Flip side of competence is being at high risk of burnout
Are you good at your job? If you answered ‘yes’, ask yourself: ‘What evidence did I consider?’ Most lawyers will point to the fact that they are getting work. Lots of it. Whether it is the senior partner winning the beauty parades, the new trainee being trusted with increasingly demanding work or the barrister with piles of briefs, the amount of work a lawyer does is taken as a key indicator of their quality. Unfortunately, the flip side of that competence is being at high risk of burnout. Indeed, if you thought you were not good at your job, you may already be suffering burnout.
Burnout is termed an ‘occupational phenomenon’ not a mental illness, but it is closely associated with depression and in my own life preceded it. It is defined in the World Health Organization’s 11th revision of the International Classification of Diseases as ‘a syndrome resulting from chronic workplace stress that has not been successfully managed’. Its presence is measured by three main symptoms (although not everyone has all three).
The first is a feeling of exhaustion. If being stressed feels like there is too much demand on you then when burned out you feel empty and simply have nothing left to give.
The second is an increased mental distance from one’s job, not caring anymore or being negative about the job.
The third is a reduced sense of professional efficacy. You may feel that you cannot get anything right. Or, it may be a sense that you are running on a hamster wheel, repeating tasks correctly but not achieving anything worthwhile. Burnout shows in uncharacteristic behaviour.
For me it was frequent weeping, and a strong desire to escape from under an avalanche of work, yet sitting at my desk at home-time unable to summon the energy to walk to the car. Others may experience feelings of panic or have sudden temper outbursts.
Christina Maslach’s research has identified six factors that lead to burnout: work overload; a lack of control (over the amount, type, nature or environment of your work); a perception of insufficient reward; lack of a community; a perceived absence of fairness; and a conflict between the job and the values you hold.
Will Meyerhofer (a lawyer who retrained as a psychotherapist) points out on his blog The People’s Therapist that lawyers who are good at their jobs tend to be given more and more work. The overload that results, and the inability to control the flow and pace of the work, is like being asked to run one marathon after another without any finishing line in sight. Despite the fact that the symptom of burnout is feeling inadequate and useless, the ultimate cause of the burnout may, ironically, be a failure to manage the impact of being excellent at your job.
So how can we protect and recover from burnout? Set a finish line and take time to acknowledge the end of big cases with a reward that takes you away from work. Spend time in the company of people who boost your energies and esteem, whether that is a curry with colleagues or taking your three-year-old nephew to play in the park. Take time off, both after those long-running and demanding cases, but also as part of your routine. If you are feeling symptoms now take sick leave. (If you need convincing that burnout justifies sick leave, read psychiatrist-turned-novelist Joanna Cannon’s beautifully written account of her own burnout, Breaking and Mending.)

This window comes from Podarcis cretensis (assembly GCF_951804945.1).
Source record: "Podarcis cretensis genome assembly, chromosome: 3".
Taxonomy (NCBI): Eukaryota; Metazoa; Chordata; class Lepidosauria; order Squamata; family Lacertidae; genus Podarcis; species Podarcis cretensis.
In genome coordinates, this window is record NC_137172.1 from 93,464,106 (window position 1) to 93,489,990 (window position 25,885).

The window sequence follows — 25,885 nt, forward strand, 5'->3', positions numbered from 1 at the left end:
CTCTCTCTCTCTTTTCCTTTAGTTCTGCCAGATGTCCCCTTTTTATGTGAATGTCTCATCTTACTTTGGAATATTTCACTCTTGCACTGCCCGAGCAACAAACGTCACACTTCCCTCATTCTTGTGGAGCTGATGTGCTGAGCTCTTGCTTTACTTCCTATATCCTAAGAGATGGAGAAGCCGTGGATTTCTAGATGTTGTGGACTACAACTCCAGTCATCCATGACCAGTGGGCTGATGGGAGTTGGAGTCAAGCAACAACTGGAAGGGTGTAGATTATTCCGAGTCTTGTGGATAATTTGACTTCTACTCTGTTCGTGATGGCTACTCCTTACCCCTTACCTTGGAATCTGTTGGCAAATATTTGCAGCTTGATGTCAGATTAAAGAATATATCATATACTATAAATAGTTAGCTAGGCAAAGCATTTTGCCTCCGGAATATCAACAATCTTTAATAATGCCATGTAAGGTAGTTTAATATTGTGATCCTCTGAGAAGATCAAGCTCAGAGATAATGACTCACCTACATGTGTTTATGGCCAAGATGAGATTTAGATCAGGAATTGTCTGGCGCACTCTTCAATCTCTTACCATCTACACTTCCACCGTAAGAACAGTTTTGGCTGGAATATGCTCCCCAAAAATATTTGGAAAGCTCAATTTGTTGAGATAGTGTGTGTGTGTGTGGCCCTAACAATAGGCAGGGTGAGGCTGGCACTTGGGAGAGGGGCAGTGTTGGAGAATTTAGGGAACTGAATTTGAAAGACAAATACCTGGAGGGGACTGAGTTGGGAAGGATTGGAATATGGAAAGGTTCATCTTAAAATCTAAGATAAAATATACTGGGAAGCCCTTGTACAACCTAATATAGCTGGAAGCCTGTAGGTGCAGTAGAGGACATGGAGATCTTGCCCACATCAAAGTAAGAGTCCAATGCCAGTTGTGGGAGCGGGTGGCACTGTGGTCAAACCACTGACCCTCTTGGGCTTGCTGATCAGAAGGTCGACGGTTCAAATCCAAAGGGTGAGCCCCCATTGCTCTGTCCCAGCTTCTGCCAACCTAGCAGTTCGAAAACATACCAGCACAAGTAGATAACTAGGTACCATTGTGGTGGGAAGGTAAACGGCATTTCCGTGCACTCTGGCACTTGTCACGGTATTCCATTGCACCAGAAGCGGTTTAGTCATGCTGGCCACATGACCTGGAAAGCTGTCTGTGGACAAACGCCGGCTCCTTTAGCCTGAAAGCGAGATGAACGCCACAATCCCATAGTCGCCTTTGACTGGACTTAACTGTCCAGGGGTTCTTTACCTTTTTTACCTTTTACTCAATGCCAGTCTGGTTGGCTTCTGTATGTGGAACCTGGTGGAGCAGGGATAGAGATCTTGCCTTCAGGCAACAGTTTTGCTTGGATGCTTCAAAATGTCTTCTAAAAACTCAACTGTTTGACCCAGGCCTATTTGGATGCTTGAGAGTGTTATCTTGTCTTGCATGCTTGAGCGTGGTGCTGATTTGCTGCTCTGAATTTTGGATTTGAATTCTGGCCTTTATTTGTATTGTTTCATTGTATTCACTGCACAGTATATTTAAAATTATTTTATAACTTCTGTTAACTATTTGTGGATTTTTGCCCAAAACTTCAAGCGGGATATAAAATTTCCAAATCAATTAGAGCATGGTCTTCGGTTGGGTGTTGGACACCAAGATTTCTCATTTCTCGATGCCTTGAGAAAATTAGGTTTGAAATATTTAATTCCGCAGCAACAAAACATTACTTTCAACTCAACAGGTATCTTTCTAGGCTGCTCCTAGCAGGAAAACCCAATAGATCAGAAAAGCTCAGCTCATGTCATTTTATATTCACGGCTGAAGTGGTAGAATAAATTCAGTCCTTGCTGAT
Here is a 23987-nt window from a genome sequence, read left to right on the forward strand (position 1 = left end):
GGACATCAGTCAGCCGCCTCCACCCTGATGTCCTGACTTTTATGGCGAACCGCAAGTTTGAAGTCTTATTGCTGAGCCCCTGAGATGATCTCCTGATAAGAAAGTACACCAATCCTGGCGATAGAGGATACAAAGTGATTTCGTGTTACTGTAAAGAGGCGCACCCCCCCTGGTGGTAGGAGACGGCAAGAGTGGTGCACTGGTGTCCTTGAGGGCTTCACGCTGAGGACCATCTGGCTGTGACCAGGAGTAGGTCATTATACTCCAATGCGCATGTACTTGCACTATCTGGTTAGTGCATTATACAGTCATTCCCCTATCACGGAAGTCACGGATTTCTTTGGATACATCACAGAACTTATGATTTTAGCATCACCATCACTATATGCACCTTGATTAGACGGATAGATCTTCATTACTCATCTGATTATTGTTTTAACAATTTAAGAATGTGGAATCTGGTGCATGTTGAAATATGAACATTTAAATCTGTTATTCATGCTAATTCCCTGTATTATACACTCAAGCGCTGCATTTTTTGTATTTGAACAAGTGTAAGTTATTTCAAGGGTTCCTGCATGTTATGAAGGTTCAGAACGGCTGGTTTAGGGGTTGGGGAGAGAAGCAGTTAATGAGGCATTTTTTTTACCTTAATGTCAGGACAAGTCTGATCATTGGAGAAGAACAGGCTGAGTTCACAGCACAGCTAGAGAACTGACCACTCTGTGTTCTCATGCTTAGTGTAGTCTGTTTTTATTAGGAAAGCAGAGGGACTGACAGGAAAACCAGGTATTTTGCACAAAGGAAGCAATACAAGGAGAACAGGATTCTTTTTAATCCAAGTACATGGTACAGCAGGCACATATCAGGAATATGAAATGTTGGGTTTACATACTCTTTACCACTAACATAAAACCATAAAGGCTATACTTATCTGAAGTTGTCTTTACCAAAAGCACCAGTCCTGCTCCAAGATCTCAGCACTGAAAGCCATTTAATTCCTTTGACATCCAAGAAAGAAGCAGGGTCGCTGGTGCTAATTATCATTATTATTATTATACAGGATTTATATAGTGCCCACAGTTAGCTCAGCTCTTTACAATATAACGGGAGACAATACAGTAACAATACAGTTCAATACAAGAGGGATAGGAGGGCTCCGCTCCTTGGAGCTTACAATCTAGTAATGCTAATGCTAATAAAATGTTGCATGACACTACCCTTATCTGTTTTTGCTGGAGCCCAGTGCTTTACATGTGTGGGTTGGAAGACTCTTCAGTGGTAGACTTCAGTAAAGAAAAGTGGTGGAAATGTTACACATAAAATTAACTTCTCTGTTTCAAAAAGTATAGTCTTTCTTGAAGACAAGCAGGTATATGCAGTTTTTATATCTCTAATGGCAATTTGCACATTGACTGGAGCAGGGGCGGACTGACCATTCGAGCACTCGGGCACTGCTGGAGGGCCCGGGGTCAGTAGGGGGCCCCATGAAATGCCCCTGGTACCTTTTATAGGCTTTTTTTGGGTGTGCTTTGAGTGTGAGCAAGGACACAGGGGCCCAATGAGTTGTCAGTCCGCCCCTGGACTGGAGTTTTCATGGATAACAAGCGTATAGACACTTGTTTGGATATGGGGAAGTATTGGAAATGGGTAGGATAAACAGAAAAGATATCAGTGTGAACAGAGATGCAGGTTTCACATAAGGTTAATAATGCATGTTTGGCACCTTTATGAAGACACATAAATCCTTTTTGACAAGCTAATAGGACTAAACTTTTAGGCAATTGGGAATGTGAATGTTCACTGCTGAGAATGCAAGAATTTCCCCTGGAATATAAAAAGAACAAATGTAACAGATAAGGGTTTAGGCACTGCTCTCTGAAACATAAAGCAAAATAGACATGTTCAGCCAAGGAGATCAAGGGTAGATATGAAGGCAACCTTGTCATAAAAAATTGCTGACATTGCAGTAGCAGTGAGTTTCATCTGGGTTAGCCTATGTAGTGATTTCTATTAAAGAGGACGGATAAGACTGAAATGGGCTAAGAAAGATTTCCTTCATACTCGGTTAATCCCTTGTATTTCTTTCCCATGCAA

An occupational health consultant once explained to me that ‘enough’ time off could usefully be measured in whether you felt bored towards the end of the leave. That is not the same as going back to work early for fear that you might become bored in the future. It is important to actually let yourself experience a little bit of boredom because that shows the body and mind are actually recovered.
Take some time to assess the activities you perform in the average week. Make a note of what you actually do and rank it on a sliding scale, with 0 being utterly draining of energy and 10 being something that instils pure unbridled joy. Then prioritise the higher-ranking activities, those that ‘fill you up and give you life’. Try to eliminate, delegate, limit or at least balance out the lower-ranked activities. If there are no high-ranked activities, consider carefully if that negativity is a sign of current burnout or whether, in truth, you are in the wrong job.
Working with a coach may help you to identify and alter mindsets that cause you to push yourself too hard and to find ways to reshape your job. Coaching can assist you to communicate your needs at work, to learn to set boundaries and say no, and to reshape the expectations of those around you. Useful work can be done working with your values and how they fit with the job you do, or on finding hidden or underused resources, both internal or external. In fact, research shows that building supportive relationships, whether with a coach, counsellor or with a mentoring colleague, as well as strong, honest, reflective social friendships, is a good protector against burnout and also a reparative tool.
As a judge, I used to think that constantly managing overfull lists, piles of paperwork and still making myself available to take floating or urgent cases with a smile, was a sign of strength. It was only after I burned out, tipped further into depression and then, in recovery, trained as a coach, that I learned my mindsets about work were actually weaknesses making me vulnerable to ill health. Asked now what makes a good lawyer I would answer: maintaining the consistent quality of your work and having excellent self-care skills. Understanding boundaries. Knowing when not to do what you are so good at…
Helen Conway is a district judge at Liverpool County Court